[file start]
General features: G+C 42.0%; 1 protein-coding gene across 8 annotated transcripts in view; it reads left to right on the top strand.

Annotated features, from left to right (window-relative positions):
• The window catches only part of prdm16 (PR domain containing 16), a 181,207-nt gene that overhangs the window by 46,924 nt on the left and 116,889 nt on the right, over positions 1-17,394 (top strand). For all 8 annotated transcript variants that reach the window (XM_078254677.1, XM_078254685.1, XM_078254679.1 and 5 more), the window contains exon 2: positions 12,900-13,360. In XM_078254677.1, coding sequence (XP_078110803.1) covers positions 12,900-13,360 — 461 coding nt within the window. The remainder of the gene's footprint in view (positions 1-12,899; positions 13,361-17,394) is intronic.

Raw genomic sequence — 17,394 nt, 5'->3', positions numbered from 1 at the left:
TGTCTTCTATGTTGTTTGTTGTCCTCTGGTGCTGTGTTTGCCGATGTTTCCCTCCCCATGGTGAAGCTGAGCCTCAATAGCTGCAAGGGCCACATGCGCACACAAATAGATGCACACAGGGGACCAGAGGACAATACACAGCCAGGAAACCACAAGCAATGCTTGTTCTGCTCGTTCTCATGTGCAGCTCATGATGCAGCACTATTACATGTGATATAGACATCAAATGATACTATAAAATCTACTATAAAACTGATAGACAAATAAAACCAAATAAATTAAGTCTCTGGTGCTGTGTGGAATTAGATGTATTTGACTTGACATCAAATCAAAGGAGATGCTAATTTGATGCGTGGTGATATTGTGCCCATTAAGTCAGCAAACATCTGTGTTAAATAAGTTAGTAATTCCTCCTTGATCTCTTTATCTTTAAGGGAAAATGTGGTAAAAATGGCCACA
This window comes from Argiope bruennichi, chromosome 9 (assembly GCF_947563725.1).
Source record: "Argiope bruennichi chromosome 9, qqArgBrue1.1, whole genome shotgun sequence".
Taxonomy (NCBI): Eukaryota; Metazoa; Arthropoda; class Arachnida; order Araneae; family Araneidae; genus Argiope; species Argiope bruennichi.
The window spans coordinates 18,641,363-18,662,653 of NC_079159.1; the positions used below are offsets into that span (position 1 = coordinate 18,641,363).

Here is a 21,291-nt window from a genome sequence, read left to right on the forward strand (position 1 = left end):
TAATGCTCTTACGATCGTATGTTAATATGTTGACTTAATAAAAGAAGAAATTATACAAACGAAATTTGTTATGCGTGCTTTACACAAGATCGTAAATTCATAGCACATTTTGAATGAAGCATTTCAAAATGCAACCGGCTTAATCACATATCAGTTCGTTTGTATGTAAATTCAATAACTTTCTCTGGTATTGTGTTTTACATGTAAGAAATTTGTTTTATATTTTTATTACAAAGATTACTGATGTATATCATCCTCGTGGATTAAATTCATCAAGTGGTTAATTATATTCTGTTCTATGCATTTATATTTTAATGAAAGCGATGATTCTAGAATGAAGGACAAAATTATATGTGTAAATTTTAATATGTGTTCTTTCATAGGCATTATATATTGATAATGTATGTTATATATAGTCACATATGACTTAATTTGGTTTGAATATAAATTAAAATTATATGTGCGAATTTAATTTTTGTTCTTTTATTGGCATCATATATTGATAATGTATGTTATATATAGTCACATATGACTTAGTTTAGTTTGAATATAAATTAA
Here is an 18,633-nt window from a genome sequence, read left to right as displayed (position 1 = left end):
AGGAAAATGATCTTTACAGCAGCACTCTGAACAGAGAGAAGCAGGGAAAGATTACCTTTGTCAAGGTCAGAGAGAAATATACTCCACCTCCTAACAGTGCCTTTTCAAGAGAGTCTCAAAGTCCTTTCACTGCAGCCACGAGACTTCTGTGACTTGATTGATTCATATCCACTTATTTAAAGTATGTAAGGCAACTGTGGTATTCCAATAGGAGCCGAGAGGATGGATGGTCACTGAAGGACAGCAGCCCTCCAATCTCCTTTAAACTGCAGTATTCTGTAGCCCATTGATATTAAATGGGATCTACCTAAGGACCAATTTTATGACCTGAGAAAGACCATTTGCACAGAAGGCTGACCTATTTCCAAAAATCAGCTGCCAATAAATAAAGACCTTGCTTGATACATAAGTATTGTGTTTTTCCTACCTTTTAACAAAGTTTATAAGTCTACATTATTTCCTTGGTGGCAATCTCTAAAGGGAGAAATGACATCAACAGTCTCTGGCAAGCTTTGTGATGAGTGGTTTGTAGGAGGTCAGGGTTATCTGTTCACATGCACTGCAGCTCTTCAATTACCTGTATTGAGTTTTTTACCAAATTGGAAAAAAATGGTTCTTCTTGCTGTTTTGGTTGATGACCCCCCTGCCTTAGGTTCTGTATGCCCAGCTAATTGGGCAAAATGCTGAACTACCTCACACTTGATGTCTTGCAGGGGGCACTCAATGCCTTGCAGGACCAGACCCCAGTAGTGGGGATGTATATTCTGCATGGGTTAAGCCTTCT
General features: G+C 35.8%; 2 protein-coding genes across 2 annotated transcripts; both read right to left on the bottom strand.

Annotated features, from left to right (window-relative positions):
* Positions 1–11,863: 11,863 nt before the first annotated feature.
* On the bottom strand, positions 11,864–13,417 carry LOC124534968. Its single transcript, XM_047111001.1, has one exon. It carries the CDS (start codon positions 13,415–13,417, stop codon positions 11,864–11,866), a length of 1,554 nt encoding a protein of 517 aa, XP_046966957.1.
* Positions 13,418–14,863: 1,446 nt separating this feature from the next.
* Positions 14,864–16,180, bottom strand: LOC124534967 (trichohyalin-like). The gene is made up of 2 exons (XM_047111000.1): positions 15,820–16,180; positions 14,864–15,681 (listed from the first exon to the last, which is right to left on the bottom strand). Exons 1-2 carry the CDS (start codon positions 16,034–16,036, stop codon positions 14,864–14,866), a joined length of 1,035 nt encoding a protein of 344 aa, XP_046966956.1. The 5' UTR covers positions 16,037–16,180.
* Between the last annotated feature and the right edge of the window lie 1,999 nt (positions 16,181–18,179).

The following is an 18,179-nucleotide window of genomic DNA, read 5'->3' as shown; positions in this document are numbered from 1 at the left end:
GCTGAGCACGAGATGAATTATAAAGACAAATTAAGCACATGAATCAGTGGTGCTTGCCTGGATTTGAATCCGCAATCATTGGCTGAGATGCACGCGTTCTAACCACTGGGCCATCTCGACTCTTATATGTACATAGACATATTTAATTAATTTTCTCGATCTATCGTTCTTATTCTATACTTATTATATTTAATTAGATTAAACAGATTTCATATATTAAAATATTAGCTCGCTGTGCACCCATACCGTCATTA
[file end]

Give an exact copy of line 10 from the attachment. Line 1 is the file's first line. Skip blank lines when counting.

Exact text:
Here is a 21,291-nt window from a genome sequence, read left to right on the forward strand (position 1 = left end):